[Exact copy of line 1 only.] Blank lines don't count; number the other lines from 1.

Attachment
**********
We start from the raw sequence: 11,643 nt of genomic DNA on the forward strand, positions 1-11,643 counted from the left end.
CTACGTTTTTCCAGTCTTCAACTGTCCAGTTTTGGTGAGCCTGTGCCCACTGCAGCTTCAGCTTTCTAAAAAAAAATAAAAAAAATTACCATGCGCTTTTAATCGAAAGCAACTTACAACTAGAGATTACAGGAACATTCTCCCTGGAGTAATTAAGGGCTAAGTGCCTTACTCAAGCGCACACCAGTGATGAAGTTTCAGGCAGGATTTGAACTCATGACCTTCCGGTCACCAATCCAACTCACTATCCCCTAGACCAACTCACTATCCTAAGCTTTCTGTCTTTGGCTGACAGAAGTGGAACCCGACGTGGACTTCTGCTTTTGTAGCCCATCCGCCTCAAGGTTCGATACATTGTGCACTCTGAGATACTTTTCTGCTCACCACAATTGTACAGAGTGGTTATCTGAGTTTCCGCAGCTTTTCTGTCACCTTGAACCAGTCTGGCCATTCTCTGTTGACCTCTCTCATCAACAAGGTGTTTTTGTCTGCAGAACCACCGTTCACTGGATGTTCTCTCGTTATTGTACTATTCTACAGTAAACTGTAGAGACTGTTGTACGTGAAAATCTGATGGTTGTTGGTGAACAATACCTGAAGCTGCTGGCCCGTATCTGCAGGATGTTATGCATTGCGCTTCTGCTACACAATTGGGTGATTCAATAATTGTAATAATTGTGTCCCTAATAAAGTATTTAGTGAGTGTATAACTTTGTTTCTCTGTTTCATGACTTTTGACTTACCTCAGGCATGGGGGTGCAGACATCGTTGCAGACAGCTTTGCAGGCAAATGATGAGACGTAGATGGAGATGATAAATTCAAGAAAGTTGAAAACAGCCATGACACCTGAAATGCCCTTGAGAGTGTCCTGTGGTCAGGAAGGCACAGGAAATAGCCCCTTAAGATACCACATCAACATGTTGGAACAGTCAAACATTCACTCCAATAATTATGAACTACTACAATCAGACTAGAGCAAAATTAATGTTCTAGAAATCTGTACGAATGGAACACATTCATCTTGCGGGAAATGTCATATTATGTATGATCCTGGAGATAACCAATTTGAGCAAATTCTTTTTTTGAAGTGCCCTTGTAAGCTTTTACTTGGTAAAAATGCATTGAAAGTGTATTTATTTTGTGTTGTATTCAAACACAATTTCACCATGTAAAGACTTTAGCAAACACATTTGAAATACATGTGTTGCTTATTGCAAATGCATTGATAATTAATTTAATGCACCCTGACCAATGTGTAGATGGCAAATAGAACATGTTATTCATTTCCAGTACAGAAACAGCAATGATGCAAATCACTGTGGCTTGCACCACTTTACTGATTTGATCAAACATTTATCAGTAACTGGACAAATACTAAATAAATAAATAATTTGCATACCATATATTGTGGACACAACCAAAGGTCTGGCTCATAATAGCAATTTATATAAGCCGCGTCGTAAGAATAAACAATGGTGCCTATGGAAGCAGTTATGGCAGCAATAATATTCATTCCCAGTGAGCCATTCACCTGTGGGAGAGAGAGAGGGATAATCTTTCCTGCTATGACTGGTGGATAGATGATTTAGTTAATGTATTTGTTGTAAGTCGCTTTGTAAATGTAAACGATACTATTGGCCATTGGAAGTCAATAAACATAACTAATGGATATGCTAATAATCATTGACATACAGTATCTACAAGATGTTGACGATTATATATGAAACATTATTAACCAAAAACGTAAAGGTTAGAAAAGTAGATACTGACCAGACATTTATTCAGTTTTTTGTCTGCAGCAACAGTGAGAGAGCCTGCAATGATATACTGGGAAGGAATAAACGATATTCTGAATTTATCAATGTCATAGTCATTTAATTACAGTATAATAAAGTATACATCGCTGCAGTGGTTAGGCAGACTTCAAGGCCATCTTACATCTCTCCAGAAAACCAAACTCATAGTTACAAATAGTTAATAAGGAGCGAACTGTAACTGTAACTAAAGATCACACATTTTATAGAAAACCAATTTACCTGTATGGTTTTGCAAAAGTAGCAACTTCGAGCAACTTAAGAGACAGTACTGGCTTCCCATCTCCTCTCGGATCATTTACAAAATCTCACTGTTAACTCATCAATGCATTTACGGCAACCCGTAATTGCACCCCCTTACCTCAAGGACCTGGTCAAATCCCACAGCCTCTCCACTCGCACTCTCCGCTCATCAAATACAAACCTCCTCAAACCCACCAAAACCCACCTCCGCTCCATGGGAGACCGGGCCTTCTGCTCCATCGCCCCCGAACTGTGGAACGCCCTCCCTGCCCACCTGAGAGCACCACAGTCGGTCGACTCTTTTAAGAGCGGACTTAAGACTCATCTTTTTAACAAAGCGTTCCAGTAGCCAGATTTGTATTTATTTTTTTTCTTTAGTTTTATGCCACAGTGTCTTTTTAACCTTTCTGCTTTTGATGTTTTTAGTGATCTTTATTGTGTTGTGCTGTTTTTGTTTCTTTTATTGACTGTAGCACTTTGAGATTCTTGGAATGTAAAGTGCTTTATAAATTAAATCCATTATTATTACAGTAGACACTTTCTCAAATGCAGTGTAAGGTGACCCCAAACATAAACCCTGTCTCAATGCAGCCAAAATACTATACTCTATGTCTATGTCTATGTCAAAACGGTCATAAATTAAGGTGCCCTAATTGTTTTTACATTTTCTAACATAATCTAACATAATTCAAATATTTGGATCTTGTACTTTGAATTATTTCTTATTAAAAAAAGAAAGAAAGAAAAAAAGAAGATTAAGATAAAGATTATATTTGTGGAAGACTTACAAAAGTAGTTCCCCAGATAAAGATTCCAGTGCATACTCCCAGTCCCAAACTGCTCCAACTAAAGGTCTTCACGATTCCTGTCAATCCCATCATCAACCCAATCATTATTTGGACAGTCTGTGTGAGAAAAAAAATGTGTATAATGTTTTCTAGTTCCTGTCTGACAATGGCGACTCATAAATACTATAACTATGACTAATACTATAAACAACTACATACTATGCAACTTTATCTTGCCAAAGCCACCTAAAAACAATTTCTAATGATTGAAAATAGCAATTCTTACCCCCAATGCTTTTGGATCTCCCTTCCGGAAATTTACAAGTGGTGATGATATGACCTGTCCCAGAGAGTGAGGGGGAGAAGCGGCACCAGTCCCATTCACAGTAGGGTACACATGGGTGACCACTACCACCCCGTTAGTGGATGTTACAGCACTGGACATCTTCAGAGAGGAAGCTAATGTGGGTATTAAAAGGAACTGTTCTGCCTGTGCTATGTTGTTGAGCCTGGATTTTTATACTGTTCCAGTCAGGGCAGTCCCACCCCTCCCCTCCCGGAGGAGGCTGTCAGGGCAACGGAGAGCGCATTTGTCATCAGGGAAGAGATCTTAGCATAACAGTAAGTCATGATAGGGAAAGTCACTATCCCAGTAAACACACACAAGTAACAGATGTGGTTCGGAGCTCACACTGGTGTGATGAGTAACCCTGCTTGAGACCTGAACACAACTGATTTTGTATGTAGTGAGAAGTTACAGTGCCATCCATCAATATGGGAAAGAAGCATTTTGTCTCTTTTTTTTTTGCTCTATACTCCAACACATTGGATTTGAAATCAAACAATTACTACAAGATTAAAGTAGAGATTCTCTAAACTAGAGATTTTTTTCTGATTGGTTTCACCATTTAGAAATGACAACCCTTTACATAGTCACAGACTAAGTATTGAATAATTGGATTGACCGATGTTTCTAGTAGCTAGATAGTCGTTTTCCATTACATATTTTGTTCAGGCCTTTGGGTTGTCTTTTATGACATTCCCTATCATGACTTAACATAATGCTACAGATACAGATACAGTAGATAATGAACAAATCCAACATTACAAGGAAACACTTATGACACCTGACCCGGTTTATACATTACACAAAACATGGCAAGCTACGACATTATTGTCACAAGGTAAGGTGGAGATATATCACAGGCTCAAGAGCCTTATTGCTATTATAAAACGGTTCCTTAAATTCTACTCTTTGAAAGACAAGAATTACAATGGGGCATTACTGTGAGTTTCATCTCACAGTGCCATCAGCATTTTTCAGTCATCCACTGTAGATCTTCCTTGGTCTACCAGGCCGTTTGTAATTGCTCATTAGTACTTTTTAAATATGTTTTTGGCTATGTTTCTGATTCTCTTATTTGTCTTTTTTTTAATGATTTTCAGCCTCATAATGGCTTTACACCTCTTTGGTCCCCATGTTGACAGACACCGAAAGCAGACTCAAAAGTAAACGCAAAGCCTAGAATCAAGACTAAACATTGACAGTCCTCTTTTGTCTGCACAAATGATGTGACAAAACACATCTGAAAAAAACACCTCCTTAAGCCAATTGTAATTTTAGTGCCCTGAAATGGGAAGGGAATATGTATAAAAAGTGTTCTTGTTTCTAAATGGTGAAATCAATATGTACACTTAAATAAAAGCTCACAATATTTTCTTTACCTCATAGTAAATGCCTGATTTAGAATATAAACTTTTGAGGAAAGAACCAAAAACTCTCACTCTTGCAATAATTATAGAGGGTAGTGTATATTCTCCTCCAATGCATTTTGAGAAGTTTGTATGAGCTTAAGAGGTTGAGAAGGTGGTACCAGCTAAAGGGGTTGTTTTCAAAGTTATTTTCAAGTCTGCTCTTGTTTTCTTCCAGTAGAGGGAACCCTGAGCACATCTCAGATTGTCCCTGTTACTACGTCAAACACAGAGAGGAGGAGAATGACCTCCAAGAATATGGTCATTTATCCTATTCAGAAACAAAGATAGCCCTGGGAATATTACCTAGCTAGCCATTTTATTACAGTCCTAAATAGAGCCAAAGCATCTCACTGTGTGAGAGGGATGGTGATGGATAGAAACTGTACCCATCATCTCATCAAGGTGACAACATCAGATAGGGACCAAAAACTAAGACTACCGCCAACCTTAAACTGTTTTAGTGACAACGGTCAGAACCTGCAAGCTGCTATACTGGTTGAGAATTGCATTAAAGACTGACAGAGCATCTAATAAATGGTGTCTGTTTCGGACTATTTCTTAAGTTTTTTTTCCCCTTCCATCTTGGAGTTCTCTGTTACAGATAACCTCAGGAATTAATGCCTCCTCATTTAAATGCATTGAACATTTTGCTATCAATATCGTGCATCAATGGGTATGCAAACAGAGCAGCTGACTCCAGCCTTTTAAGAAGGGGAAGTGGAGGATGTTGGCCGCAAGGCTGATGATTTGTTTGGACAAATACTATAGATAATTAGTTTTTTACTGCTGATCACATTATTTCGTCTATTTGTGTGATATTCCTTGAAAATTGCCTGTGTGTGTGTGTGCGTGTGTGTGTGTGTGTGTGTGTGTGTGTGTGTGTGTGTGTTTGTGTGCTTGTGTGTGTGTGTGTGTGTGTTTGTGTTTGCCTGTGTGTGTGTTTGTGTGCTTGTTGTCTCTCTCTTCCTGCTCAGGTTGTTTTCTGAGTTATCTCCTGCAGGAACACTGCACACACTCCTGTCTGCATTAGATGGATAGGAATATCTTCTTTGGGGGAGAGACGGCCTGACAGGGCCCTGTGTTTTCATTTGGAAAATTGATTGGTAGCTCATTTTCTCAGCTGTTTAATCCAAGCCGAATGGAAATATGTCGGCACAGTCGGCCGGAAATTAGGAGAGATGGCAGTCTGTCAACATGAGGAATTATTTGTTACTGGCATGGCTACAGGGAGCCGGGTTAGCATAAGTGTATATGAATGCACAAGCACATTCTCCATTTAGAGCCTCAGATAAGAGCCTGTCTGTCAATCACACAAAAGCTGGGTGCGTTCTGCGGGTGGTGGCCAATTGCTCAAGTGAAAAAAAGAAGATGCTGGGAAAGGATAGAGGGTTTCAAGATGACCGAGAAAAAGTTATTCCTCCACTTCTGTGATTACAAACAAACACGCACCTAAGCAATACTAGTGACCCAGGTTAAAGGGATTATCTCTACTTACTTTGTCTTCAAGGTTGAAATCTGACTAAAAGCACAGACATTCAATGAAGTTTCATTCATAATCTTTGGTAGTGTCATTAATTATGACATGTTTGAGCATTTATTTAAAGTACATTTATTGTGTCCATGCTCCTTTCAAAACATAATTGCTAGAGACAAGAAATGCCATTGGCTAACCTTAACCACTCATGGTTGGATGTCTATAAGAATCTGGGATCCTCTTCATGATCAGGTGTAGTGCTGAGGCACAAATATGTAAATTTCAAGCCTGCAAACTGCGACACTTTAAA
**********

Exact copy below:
We start from the raw sequence: 11,643 nt of genomic DNA on the forward strand, positions 1-11,643 counted from the left end.